Melville and A Lot More
— Paul Buhle
Herman Melville: Between Charlemagne and the Antemosaic Cosmic Man
By Loren Goldner
New York: Queequeg Publications, 2005 291 pages, $15 paperback.
MORE THAN A decade ago, an unpublished manuscript began filtering its contents into the minds of a fairly wide circle of erstwhile New Left intellectuals. It was fascinating, like no other theorizing on the text of Moby Dick and its significance; or rather, resembling many others in some of its evidence but ranging far beyond them in its implications.
Speaking for myself, I held onto these pages, pored over them every now and then. I wondered about its fate and I wondered about the author: Loren Goldner. Now at last, a portion of my wondering is over.
My own special fascination for this book (actually it bears a further subtitle: “Race, Class and the Crisis of Bourgeois Ideology in an American Renaissance Writer”) is rooted in the precursive scholar of Melville who matters the most to Goldner himself. I mean C.L.R. James, the Pan-Africanist revolutionary whose Mariners, Renegades and Castaways (1953) was published as James was about to be expelled from the United States. Until this barely-published and quickly obscure volume, Melville had been the subject of college lit-crit almost exclusively, and not too much of that.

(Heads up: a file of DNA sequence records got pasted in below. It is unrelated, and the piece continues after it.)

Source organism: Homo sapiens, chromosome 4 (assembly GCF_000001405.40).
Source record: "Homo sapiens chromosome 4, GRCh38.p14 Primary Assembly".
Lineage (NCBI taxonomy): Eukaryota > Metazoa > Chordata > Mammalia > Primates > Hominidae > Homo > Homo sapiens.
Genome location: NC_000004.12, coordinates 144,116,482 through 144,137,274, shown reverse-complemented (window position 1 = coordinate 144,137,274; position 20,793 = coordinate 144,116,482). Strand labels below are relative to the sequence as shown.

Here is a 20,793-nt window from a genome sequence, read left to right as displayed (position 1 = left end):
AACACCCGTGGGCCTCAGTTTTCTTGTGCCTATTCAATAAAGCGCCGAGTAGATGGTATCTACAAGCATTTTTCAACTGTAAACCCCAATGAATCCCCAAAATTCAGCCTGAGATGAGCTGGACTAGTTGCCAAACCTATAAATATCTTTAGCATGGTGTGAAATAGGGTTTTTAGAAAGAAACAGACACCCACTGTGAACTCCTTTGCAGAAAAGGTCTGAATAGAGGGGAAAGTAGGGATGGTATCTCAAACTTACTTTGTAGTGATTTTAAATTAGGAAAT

In the decades afterwards, it was joked that seafaring as a New England trade had been replaced by Melville Studies. Not really, of course; but the dissertations seemed to be countless, let alone the essays for graduate and undergraduate school.
The search for the significance of Melville’s often arcane symbolism alone spawned hundreds of literary detectives. The political significance was also pursued, by a far smaller number, during the 1960s-’80s. Too often this exploration tended to reductionism or itself drifted off into deconstruction. A glance at “Herman Melville” on the Web will alert any searcher today to the vast, almost unbelievably complicated field of study.
But Loren Goldner, a political activist in a range of leftwing movements from the 1960s onward, has a unique angle. With copious footnotes, he reinterprets American Protestantism, the largely nonwhite seafaring workforce, the ship-as-factory (James’s own discovery), New England’s American Renaissance writers (and the sharp limits on their radicalism), contemporary art and philosophy and the Paris Commune, among other subjects.
In Moby Dick and other Melville writings, Goldner has found or created a world of his own interpretations. Page after page shows how the “Adamic” assumptions of the young United States, seeking to abandon and outstrip the limitations of older societies and cultures, ran square into them again — indeed had never avoided them, since slavery, genocide, exploitation and so on were inscribed in colonial and post-colonial development.
An attempt to summarize these insights would be useless, for they are to be reached one by one, finding the reader’s fascination with one subject or another. Like the novels of Wilson Harris, “the Caribbean James Joyce,” they yield themselves up best to re-readings, re-thinkings.
Harris once suggested that readers who found themselves puzzled with his work might well start at the end of his books and progress backward toward the beginning. I would propose letting the pages of this book fall open, so as to maximize the effect of Chance. Reader, you will not regret it.
ATC 122, May-June 2006